[FFmpeg-user] Reencoding from H.264 to H.265

Peter White peter.white at posteo.net
Fri Sep 2 14:29:45 EEST 2016

02.09.2016, 08:50, Sven C. Dack:
  > Hello,
  > On the subject... I've been doing just that. Transcoding H.264
  > videos into H.265, scaling these down to 480p and reducing the
  > bitrate to about 1mbit/s.

Well, the size reduction is obviously due to the smaller image
dimensions and not because the codec is so much better. I can get to
that bitrate with plain "old" x264 at 480p and not notice any artefacts.

  > Using the same quality settings are there significant differences in
  > the video file sizes for different scaling algorithms. Here is a
  > picture which shows the scaling algorithms of the CUDA NPP filter
  > "scale_npp" with NVENC at -qmax 20 and -qmax 24 including the file
  > size of the output:
  > http://i.imgur.com/c7hzoae.png

-qmax is the wrong setting here. It does not allow for the same
quality. It simply *caps* the allowed maximum quantizer. And only
because the quantizer is higher does not mean the quality is lower. It
might just as well mean there was less information, hence the higher
IMHO, the proper test would set an equal CRF for all the transcodings
and leave all other settings alone, or at least the ones that tie the
hands of the codec like -qmax does. It constrains what the encoder is
allowed to do:
"x265: this image only deserves a q of 30
qmax: Overruled! q will be reduced to qmax of 20."

  > It shows that using super-sampling at "-qmax 20" needs about as much
  > space as a lanczos filter at "-qmax 24" (the higher the -qmax the
  > lower the quality).

That is the wrong assumption, as I said above. In CRF mode that might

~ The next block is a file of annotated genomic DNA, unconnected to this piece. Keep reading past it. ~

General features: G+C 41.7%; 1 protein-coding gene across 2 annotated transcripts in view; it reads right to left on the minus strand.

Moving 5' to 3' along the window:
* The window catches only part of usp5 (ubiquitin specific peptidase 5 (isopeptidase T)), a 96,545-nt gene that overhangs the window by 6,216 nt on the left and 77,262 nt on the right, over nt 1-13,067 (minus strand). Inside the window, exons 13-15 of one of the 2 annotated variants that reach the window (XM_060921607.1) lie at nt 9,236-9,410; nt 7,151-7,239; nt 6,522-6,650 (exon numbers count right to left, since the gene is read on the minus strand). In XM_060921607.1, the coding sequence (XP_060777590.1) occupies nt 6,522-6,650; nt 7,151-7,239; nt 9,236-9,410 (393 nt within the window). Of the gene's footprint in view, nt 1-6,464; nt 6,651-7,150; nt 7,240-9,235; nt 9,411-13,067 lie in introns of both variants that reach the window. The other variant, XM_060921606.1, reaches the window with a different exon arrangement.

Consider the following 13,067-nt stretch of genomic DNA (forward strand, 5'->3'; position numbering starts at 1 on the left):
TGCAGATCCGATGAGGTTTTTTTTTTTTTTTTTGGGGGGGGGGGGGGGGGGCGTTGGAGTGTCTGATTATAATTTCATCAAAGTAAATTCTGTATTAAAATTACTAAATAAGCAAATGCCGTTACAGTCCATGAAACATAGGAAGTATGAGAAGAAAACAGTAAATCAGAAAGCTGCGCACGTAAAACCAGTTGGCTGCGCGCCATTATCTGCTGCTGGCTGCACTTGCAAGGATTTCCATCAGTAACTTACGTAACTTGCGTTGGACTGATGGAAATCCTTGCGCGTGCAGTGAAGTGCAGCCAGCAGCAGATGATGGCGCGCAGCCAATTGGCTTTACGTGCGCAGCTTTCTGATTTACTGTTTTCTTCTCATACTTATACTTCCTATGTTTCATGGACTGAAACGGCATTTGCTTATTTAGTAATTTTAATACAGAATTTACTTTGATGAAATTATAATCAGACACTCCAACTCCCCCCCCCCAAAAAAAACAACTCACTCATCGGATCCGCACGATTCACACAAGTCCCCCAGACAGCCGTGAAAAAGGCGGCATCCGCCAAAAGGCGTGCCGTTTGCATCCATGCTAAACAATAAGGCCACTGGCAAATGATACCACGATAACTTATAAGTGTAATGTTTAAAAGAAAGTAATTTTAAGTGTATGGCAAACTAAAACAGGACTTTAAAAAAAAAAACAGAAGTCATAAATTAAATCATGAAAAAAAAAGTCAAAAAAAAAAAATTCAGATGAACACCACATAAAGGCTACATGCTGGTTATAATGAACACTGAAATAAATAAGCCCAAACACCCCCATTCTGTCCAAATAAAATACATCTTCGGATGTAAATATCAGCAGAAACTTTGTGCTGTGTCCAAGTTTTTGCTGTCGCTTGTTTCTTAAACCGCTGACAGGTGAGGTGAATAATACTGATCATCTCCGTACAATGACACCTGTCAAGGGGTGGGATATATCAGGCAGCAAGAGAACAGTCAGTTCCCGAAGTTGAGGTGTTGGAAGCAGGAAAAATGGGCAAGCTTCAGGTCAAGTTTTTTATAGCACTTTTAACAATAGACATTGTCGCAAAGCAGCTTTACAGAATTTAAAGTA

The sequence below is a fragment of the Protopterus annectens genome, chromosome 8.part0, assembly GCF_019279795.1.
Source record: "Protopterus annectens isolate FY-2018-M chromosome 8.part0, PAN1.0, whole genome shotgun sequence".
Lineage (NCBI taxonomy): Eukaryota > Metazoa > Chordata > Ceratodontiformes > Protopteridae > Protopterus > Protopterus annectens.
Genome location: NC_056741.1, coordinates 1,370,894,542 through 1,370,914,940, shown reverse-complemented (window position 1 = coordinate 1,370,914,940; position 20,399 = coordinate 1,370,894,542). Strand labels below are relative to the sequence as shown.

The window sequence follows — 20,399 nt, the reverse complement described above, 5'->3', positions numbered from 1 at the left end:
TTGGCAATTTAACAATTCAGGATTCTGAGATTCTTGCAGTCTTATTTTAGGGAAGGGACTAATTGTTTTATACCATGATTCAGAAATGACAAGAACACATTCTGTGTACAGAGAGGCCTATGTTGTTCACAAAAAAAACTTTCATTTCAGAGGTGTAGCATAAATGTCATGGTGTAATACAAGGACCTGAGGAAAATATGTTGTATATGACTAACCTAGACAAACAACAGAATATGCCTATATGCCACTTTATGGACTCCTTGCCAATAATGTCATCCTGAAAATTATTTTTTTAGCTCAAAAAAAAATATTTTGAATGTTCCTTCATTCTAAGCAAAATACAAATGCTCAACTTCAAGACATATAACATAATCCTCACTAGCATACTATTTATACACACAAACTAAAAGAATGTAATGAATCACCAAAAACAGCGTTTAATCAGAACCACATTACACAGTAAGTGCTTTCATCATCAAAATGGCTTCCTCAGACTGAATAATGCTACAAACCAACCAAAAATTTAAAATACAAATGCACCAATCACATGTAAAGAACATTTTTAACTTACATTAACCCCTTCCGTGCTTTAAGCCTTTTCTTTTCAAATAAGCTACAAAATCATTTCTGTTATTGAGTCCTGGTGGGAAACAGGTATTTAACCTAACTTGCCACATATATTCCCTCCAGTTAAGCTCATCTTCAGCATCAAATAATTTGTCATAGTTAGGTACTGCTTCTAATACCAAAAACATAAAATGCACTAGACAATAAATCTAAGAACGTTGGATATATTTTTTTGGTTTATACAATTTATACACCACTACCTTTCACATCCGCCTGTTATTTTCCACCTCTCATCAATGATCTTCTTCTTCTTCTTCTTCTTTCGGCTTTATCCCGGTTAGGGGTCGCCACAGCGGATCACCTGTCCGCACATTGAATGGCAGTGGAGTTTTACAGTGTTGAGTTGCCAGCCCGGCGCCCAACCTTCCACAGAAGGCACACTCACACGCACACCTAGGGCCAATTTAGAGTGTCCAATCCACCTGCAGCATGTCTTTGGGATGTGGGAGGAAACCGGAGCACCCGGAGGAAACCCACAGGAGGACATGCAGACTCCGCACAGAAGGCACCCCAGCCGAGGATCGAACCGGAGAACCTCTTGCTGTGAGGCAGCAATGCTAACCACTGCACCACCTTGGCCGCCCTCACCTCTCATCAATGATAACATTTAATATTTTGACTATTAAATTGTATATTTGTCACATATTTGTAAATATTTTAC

just as well mean, the image can be compressed with a higher quantizer
at no perceivable quality loss.
Also, your comparisons are flawed, if you compare different bitrate
files and base your judgement on the bitrate alone. There are really
only two valid comparisons. One, you make the files the same bitrate by
tuning -crf, which can be very tedious to achieve, and then compare the
perceptual quality. Two, do it the other way around, make the files the
same perceptual quality and then compare bitrate. Option two will be
very very hard to achieve.

  > I've seen people using and recommending lanczos and cubic
  > interpolations, and these are good filters for most purposes,
  > however it shows that these are even worse than a simple linear
  > interpolation algorithm when it comes to transcoding.

You are not saying that a linear interpolation provides better quality
than the other two, are you? Plus, you keep mixing up transcoding and
scaling. Of course, smaller image dimensions will reduce the bitrate.

  > If you keep this in mind then you can safely transcode and downscale
  > old H.264 videos into H.265.

That is downright dangerous advice, sorry. Of course, no puppies will
die but there is nothing one can "safely" do when transcoding from one
lossy codec to another. There will be quality loss, period. The general
advice is, don't do it. For exceptions have a look at Nicolas George's

  > Sven

And please do not top-post.


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